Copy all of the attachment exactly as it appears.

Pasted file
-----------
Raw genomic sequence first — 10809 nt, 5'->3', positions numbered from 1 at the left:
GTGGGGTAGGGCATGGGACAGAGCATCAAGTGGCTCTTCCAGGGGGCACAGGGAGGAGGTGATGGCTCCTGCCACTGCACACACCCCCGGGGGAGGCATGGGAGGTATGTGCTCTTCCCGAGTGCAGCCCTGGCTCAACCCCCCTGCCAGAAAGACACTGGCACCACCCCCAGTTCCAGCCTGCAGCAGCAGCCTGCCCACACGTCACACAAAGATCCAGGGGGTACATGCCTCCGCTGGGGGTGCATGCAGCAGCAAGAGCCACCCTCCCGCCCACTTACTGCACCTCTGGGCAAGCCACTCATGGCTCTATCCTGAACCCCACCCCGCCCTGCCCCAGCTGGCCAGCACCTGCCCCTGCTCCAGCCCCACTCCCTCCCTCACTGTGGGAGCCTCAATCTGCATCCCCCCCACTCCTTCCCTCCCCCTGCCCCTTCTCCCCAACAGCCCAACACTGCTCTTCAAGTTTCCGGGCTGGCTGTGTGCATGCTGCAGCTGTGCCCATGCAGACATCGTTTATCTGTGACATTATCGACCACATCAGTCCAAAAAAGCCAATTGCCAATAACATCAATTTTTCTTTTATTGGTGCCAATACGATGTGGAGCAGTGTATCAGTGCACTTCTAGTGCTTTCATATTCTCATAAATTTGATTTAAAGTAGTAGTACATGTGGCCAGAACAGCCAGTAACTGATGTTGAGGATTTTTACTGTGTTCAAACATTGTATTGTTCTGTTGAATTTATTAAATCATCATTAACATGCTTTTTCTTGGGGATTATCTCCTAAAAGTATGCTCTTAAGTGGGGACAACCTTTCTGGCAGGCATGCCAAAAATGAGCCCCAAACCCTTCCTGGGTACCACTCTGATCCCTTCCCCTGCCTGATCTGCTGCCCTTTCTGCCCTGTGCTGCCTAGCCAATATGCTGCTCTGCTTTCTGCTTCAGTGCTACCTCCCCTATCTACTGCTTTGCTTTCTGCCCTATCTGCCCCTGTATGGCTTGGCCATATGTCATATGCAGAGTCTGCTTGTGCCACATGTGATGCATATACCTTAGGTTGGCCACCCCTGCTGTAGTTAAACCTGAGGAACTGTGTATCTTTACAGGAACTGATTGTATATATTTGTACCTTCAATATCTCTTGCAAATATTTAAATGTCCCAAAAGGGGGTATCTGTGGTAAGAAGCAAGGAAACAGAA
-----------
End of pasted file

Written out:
Raw genomic sequence first — 10809 nt, 5'->3', positions numbered from 1 at the left:
GTGGGGTAGGGCATGGGACAGAGCATCAAGTGGCTCTTCCAGGGGGCACAGGGAGGAGGTGATGGCTCCTGCCACTGCACACACCCCCGGGGGAGGCATGGGAGGTATGTGCTCTTCCCGAGTGCAGCCCTGGCTCAACCCCCCTGCCAGAAAGACACTGGCACCACCCCCAGTTCCAGCCTGCAGCAGCAGCCTGCCCACACGTCACACAAAGATCCAGGGGGTACATGCCTCCGCTGGGGGTGCATGCAGCAGCAAGAGCCACCCTCCCGCCCACTTACTGCACCTCTGGGCAAGCCACTCATGGCTCTATCCTGAACCCCACCCCGCCCTGCCCCAGCTGGCCAGCACCTGCCCCTGCTCCAGCCCCACTCCCTCCCTCACTGTGGGAGCCTCAATCTGCATCCCCCCCACTCCTTCCCTCCCCCTGCCCCTTCTCCCCAACAGCCCAACACTGCTCTTCAAGTTTCCGGGCTGGCTGTGTGCATGCTGCAGCTGTGCCCATGCAGACATCGTTTATCTGTGACATTATCGACCACATCAGTCCAAAAAAGCCAATTGCCAATAACATCAATTTTTCTTTTATTGGTGCCAATACGATGTGGAGCAGTGTATCAGTGCACTTCTAGTGCTTTCATATTCTCATAAATTTGATTTAAAGTAGTAGTACATGTGGCCAGAACAGCCAGTAACTGATGTTGAGGATTTTTACTGTGTTCAAACATTGTATTGTTCTGTTGAATTTATTAAATCATCATTAACATGCTTTTTCTTGGGGATTATCTCCTAAAAGTATGCTCTTAAGTGGGGACAACCTTTCTGGCAGGCATGCCAAAAATGAGCCCCAAACCCTTCCTGGGTACCACTCTGATCCCTTCCCCTGCCTGATCTGCTGCCCTTTCTGCCCTGTGCTGCCTAGCCAATATGCTGCTCTGCTTTCTGCTTCAGTGCTACCTCCCCTATCTACTGCTTTGCTTTCTGCCCTATCTGCCCCTGTATGGCTTGGCCATATGTCATATGCAGAGTCTGCTTGTGCCACATGTGATGCATATACCTTAGGTTGGCCACCCCTGCTGTAGTTAAACCTGAGGAACTGTGTATCTTTACAGGAACTGATTGTATATATTTGTACCTTCAATATCTCTTGCAAATATTTAAATGTCCCAAAAGGGGGTATCTGTGGTAAGAAGCAAGGAAACAGAA